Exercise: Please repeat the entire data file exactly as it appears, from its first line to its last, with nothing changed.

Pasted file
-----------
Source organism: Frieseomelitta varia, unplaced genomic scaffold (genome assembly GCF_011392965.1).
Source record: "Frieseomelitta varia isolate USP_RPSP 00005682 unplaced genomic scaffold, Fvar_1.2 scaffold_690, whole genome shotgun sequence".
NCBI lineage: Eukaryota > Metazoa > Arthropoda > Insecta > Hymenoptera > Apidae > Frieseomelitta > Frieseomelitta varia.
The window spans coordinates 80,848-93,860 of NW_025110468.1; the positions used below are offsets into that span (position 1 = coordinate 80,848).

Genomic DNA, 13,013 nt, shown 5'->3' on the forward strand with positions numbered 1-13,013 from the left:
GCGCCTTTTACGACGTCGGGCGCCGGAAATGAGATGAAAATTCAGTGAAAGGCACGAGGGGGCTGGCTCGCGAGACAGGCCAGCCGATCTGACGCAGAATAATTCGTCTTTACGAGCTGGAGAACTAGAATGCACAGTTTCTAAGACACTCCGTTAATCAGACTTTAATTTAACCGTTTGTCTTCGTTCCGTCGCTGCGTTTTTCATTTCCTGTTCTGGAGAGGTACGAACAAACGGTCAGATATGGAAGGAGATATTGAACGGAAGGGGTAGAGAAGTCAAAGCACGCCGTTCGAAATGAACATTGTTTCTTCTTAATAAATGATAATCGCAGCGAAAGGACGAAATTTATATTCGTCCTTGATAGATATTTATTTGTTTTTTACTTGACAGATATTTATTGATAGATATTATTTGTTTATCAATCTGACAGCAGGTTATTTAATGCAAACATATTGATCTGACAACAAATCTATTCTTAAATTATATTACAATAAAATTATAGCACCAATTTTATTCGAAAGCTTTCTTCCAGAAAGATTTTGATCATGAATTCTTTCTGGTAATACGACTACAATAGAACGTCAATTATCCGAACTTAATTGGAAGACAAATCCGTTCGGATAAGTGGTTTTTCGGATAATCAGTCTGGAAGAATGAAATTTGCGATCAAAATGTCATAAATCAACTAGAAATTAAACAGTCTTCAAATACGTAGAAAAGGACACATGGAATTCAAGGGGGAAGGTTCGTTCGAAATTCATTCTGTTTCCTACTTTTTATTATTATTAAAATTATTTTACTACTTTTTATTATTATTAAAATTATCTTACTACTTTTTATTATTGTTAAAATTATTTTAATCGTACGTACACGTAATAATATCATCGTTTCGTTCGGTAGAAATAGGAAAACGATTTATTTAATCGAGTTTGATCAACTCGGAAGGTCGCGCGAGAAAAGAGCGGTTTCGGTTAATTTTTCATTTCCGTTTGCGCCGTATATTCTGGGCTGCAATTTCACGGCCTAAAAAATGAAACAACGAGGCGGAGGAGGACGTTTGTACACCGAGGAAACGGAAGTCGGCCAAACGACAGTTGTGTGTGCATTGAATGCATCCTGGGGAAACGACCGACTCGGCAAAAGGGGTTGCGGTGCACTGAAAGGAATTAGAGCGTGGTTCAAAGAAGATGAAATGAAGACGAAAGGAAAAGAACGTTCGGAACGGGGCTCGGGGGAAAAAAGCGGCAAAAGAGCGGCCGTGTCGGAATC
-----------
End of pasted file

Source organism: Frieseomelitta varia, unplaced genomic scaffold (genome assembly GCF_011392965.1).
Source record: "Frieseomelitta varia isolate USP_RPSP 00005682 unplaced genomic scaffold, Fvar_1.2 scaffold_690, whole genome shotgun sequence".
NCBI lineage: Eukaryota > Metazoa > Arthropoda > Insecta > Hymenoptera > Apidae > Frieseomelitta > Frieseomelitta varia.
The window spans coordinates 80,848-93,860 of NW_025110468.1; the positions used below are offsets into that span (position 1 = coordinate 80,848).

Genomic DNA, 13,013 nt, shown 5'->3' on the forward strand with positions numbered 1-13,013 from the left:
GCGCCTTTTACGACGTCGGGCGCCGGAAATGAGATGAAAATTCAGTGAAAGGCACGAGGGGGCTGGCTCGCGAGACAGGCCAGCCGATCTGACGCAGAATAATTCGTCTTTACGAGCTGGAGAACTAGAATGCACAGTTTCTAAGACACTCCGTTAATCAGACTTTAATTTAACCGTTTGTCTTCGTTCCGTCGCTGCGTTTTTCATTTCCTGTTCTGGAGAGGTACGAACAAACGGTCAGATATGGAAGGAGATATTGAACGGAAGGGGTAGAGAAGTCAAAGCACGCCGTTCGAAATGAACATTGTTTCTTCTTAATAAATGATAATCGCAGCGAAAGGACGAAATTTATATTCGTCCTTGATAGATATTTATTTGTTTTTTACTTGACAGATATTTATTGATAGATATTATTTGTTTATCAATCTGACAGCAGGTTATTTAATGCAAACATATTGATCTGACAACAAATCTATTCTTAAATTATATTACAATAAAATTATAGCACCAATTTTATTCGAAAGCTTTCTTCCAGAAAGATTTTGATCATGAATTCTTTCTGGTAATACGACTACAATAGAACGTCAATTATCCGAACTTAATTGGAAGACAAATCCGTTCGGATAAGTGGTTTTTCGGATAATCAGTCTGGAAGAATGAAATTTGCGATCAAAATGTCATAAATCAACTAGAAATTAAACAGTCTTCAAATACGTAGAAAAGGACACATGGAATTCAAGGGGGAAGGTTCGTTCGAAATTCATTCTGTTTCCTACTTTTTATTATTATTAAAATTATTTTACTACTTTTTATTATTATTAAAATTATCTTACTACTTTTTATTATTGTTAAAATTATTTTAATCGTACGTACACGTAATAATATCATCGTTTCGTTCGGTAGAAATAGGAAAACGATTTATTTAATCGAGTTTGATCAACTCGGAAGGTCGCGCGAGAAAAGAGCGGTTTCGGTTAATTTTTCATTTCCGTTTGCGCCGTATATTCTGGGCTGCAATTTCACGGCCTAAAAAATGAAACAACGAGGCGGAGGAGGACGTTTGTACACCGAGGAAACGGAAGTCGGCCAAACGACAGTTGTGTGTGCATTGAATGCATCCTGGGGAAACGACCGACTCGGCAAAAGGGGTTGCGGTGCACTGAAAGGAATTAGAGCGTGGTTCAAAGAAGATGAAATGAAGACGAAAGGAAAAGAACGTTCGGAACGGGGCTCGGGGGAAAAAAGCGGCAAAAGAGCGGCCGTGTCGGAATC